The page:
A Brief History of Franklin Township, Hunterdon County

The land that became Franklin Township was the home of Delaware Indians for some 5,000 years before Quaker settlers from Burlington arrived soon after 1700. Franklin was set off from Kingwood Township on April 7, 1845 and in turn lost part of its land in 1865, along with Clinton and Union townships, to form the Town of Clinton. Its borders have remained static since, embracing 23.3 square miles in the heart of Hunterdon County. Rhomboid-shaped, its longest diagonal is about nine miles; its shortest about six.

Villages and hamlets in Franklin are Cherryville (Dogtown until 1856), Quakertown (sometimes called Fairview between 1834 and 1856) and Pittstown (Hoffs until the late 1700s), which also is partly in Alexandria and Union Townships. In earlier years, Landsdown, Sidney, Kingtown (King's Mills) and Oak Grove also were busy settlements.

Commerce in Franklin was more active in the late 19th and early 20th centuries than today. Grist, fulling, oil and saw mills dotted the township, as did creameries, general stores, taverns, and blacksmith and carpentry shops. Pittstown boasted several businesses including a distillery, nail factory, and a foundry that produced stoves and significant farm equipment. Pump organs were crafted in Pittstown and grandfather clocks and hats were made in Quakertown. There was a hotel in Quakertown and Cherryville. Every village had a post office; now only Pittstown and Quakertown do. Of all the old establishments, only the churches remain in service: the 1862 Quakertown Meetinghouse (and last active Quaker establishment in Hunterdon; est. 1733), the 1850 Baptist Church in Cherryville, and the 1879 United Methodist Church in Quakertown (est. 1840). Three newer churches joined them: the 1967 South Ridge Community (formerly Clinton Baptist) Church, the 1992 St. Catherine of Siena Catholic Church, and the 1993 Wesleyan Faith Chapel. The County cites 186 places of historic interest in Franklin, which has 99 Colonial Era stone structures and 183 frame houses built before 1900.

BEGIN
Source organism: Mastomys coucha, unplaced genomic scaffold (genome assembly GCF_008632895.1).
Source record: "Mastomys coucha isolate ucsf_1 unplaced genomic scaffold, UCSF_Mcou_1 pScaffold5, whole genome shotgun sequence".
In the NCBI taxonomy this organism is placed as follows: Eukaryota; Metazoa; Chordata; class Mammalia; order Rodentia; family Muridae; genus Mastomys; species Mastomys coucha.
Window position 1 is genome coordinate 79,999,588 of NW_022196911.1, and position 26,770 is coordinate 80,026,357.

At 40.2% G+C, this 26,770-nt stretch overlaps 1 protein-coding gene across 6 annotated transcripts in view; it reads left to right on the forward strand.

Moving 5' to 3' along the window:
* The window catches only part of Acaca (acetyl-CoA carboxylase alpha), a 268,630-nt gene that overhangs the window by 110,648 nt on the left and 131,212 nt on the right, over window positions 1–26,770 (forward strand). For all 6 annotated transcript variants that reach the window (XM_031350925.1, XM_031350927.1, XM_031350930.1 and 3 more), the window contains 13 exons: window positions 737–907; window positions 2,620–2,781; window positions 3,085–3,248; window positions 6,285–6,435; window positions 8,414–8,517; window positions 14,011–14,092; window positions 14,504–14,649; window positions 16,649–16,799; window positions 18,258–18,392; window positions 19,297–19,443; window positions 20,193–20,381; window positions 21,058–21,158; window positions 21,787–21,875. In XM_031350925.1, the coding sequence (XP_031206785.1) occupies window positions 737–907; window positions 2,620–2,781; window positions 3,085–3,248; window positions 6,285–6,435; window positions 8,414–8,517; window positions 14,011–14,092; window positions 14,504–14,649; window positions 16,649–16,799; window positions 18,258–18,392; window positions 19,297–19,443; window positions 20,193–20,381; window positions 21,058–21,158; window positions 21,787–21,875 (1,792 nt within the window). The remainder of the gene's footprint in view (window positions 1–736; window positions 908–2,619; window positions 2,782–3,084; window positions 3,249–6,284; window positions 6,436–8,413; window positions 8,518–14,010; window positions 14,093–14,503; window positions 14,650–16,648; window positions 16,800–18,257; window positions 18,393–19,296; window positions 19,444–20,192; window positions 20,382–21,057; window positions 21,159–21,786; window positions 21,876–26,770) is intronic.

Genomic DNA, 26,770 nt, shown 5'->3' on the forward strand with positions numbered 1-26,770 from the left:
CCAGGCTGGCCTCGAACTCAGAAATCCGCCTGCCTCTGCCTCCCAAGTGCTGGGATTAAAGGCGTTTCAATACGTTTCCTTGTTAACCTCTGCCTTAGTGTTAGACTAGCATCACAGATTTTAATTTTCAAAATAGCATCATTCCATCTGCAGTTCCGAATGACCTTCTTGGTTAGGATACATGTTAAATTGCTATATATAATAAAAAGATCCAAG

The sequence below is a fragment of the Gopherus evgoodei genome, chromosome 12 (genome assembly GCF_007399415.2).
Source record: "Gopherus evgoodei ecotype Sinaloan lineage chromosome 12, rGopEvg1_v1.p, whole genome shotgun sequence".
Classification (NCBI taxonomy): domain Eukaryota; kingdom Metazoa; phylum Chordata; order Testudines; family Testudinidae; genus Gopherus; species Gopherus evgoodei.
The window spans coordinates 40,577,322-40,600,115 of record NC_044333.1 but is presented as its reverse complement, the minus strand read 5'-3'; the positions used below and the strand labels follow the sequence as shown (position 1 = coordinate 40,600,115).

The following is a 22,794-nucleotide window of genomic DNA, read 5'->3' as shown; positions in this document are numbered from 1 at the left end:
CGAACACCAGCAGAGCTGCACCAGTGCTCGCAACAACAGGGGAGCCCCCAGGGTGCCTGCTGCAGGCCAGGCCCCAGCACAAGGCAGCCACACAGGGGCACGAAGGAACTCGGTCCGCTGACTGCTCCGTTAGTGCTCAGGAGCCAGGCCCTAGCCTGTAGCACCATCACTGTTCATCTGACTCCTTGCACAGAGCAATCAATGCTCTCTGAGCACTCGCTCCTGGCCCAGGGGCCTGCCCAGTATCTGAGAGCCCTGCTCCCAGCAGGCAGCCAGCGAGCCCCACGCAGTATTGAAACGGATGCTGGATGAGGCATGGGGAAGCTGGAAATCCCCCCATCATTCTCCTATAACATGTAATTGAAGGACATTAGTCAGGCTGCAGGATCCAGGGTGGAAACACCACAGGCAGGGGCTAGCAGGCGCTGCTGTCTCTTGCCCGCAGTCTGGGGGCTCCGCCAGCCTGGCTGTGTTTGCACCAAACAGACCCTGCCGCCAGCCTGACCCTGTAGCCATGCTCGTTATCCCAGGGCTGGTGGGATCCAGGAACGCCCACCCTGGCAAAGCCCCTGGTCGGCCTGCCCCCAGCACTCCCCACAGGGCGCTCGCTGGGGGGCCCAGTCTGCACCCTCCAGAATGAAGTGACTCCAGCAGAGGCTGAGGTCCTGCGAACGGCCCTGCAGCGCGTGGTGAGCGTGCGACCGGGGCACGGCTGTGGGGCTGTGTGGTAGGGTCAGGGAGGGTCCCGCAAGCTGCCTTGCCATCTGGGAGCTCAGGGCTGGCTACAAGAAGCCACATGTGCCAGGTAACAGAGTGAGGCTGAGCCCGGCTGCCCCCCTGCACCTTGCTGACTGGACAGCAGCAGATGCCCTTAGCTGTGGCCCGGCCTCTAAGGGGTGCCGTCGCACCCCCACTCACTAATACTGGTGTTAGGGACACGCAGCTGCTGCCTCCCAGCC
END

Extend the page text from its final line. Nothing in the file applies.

Franklin's first schools in the 1700s were small log cabins, which were replaced with stone structures in the early 1800s. In 1850, a two-story stone building was erected in Quakertown as a private academy but later became a public school. Cherryville, Pittstown, Quakertown and Sidney built their own schools, and by 1879, Franklin had five frame one-room schoolhouses for its 273 students. In 1837, all those structures were replaced with a new brick Franklin Township Consolidated School in Quakertown. Four of the early schoolhouses are now private residences; the other was dismantled.

The township has some of the most productive soils in the state and a bounty of streams. The northern Uplands, in the Raritan River watershed, give rise to the Capoolong Creek. The southern Plateau, in the Delaware River watershed, has the Croton Swamp and headwaters of both the Lockatong and Wickecheoke Creeks. The land, once well-timbered with oak, hickory, maple and chestnut forests now has only scattered groves.

From its beginning, Franklin was a center of agriculture, over time producing large quantities of flax, nuts, sorghum, wheat, maize, oats, peaches, tomatoes, milk and eggs. The last dairy farm, which reached a peak production of a ton of milk a day, ceased operations in 1998. Current major crops are soybeans, corn, hay, nursery products, and equestrian operations are multiplying. The township still maintains much of its rural character and boasts a wealth of scenic vistas with 3,226 acres preserved as farmland, open space or conservation easements.